It's really mixed. For instance, some of my friends are comfortable seeing a ballet-based program. Others want to see something abstract and modern. Then, there's that predictable group of devotees that wants to see every performance of Trey McIntyre's company!
To digress a little, as I mentioned before, one of my other passions is travel. And part of that love is the enjoyment I feel in the actual planning. I feel the same way about Jacob's Pillow. For me, it starts in early December. I pester (hopefully in a nice way) every staff member about the unannounced upcoming season. To Ms. Baff's credit, and despite my cajoling, her staff unwaveringly guards that precious information on the same level governmental officials still cling to the details of 1947 happenings in Roswell.
So, like everyone else, I wait for the schedule to be announced. When it is finally released, it becomes a very happy day. A colleague and fellow patron of the Pillow says the announcement of the season achieves the same effect as receiving the season's first seed catalog. That is, the correspondence portends happy days of sunshine and warmth and in the suddenly less distant future.
Based on the schedule, I start researching the companies on the Pillow website and elsewhere, concentrating on those that are new to me. And when it all comes together, and I make the telephone call to place my large order, I feel elated that another summer in Becket is close at hand. The seeds not only have been ordered, but planted as well.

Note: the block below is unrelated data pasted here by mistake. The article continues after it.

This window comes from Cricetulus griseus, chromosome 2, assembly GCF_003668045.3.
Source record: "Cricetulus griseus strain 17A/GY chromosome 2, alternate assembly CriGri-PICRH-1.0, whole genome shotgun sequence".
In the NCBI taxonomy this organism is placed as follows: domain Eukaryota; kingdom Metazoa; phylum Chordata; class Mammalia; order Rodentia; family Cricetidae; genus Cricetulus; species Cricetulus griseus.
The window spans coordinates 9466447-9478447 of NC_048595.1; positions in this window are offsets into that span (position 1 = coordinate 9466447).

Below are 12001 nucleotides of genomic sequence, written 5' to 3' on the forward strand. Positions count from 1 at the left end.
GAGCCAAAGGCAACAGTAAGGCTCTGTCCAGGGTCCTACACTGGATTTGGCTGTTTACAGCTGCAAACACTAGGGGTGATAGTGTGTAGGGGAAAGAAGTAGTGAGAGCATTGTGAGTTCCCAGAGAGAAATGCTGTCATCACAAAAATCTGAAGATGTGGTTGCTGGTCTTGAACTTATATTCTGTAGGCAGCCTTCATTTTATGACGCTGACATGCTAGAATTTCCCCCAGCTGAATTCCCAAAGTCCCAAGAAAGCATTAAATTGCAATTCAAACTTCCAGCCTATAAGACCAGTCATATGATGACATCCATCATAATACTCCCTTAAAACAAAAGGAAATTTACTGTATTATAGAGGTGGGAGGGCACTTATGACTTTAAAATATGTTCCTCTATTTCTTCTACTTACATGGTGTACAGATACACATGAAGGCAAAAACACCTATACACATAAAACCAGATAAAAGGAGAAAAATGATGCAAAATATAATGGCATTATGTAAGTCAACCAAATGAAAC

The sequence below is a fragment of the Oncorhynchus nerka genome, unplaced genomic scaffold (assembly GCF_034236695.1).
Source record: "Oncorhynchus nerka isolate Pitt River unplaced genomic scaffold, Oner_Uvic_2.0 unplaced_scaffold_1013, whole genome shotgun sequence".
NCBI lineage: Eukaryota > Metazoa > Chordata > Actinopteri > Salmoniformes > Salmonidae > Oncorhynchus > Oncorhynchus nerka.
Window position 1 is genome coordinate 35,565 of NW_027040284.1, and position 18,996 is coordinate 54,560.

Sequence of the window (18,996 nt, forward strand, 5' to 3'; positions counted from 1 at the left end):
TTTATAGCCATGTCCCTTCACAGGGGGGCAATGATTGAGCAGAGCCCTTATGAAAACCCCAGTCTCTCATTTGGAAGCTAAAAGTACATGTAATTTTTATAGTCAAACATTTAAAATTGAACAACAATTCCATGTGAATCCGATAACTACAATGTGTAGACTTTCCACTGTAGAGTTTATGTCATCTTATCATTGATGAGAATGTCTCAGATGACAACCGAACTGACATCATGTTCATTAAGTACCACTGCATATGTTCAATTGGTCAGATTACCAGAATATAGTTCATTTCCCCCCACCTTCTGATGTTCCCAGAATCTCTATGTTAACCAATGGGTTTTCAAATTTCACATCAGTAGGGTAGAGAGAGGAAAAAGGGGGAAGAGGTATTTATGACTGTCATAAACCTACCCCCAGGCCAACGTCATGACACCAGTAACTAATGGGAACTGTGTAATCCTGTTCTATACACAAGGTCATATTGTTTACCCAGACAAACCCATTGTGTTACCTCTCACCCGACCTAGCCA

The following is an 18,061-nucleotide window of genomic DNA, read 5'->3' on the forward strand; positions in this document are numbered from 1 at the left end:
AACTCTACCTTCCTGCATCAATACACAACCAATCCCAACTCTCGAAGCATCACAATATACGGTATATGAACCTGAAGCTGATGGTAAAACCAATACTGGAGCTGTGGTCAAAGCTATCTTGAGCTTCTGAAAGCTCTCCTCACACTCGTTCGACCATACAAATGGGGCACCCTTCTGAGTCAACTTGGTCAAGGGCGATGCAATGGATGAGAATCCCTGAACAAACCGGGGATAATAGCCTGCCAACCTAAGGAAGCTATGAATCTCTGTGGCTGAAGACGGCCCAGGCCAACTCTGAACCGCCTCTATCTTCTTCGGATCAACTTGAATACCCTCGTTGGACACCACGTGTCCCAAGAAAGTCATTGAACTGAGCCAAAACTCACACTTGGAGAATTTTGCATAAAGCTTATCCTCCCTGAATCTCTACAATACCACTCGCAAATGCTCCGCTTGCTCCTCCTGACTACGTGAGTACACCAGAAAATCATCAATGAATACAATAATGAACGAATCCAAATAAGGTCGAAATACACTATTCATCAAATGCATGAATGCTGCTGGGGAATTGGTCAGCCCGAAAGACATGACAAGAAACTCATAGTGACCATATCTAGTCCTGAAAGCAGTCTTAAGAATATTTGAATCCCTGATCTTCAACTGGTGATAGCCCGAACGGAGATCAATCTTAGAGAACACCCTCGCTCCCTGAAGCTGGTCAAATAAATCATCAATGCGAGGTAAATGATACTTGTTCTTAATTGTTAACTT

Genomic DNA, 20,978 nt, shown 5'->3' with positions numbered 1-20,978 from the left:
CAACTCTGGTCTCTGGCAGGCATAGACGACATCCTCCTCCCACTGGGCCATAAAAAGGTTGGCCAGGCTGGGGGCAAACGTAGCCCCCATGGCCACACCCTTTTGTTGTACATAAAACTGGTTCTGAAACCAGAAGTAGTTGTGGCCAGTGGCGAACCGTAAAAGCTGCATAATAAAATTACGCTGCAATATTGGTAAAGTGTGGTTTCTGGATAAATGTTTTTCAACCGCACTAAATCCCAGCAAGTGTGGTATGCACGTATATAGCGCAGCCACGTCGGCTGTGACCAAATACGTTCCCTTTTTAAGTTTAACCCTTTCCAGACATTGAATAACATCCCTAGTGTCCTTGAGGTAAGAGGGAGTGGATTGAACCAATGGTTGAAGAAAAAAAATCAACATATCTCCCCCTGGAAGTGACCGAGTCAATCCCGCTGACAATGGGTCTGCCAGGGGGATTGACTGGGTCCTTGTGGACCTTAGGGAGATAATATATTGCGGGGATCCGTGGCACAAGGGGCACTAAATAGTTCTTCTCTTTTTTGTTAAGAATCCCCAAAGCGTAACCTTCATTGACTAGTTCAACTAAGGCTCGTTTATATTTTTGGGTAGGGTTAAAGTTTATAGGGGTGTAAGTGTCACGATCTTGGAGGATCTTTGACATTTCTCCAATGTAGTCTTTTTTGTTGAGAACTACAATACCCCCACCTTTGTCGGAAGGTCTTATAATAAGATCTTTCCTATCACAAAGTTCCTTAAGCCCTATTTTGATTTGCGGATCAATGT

PP: In addition to attending shows, you frequent our cast parties. What keeps you coming back to those events?
I attend the cast parties for three reasons: The first is that they are fun!
The second motivation is that I enjoy the recognition that Ms. Baff lauds on the companies, commending them on their effort and vision. In addition to the applause they receive after their performances, it is gratifying to see them publicly appreciated by the extended Jacob's Pillow family.
And finally, I appreciate the access to the principals and directors of the companies. Their willingness to share their love of dance, to be so accessible and responsive, has taught me much about much of the art, the staging, and the business of dance.
PP: You are absolutely beloved amongst the Jacob's Pillow staff for being one of the consistently nicest patrons we work with. How did you go about building such great relationships with everyone from our Box Office Assistants to our Executive Director? And what did we do to deserve you (or are you that nice to the Red Sox staff too)?
Quite honestly, my relationship with Jacob's Pillow went to its current level the weekend that my Grandmother died. I had tickets to Inbal Pinto (I think), and couldn't use them because of Nana's service. When I called the Box Office to explain my absence, I was immediately offered the opportunity to trade my seats for the Sunday performance.
And when I arrived that Sunday, I was overwhelmed that so many people - from the Director to the Box Office Interns - all extended their condolences for my family's loss. It struck me that weekend that the Pillow was more than simply a venue at which one could watch dance. It was a caring, supportive family. It remains a family I hope to be part of for a long, long time.
PS- My relationship with the Boston Red Sox is not at the same level as with the Pillow. This is no doubt due to the fact that they knew my Grandmother was a Yankee fan...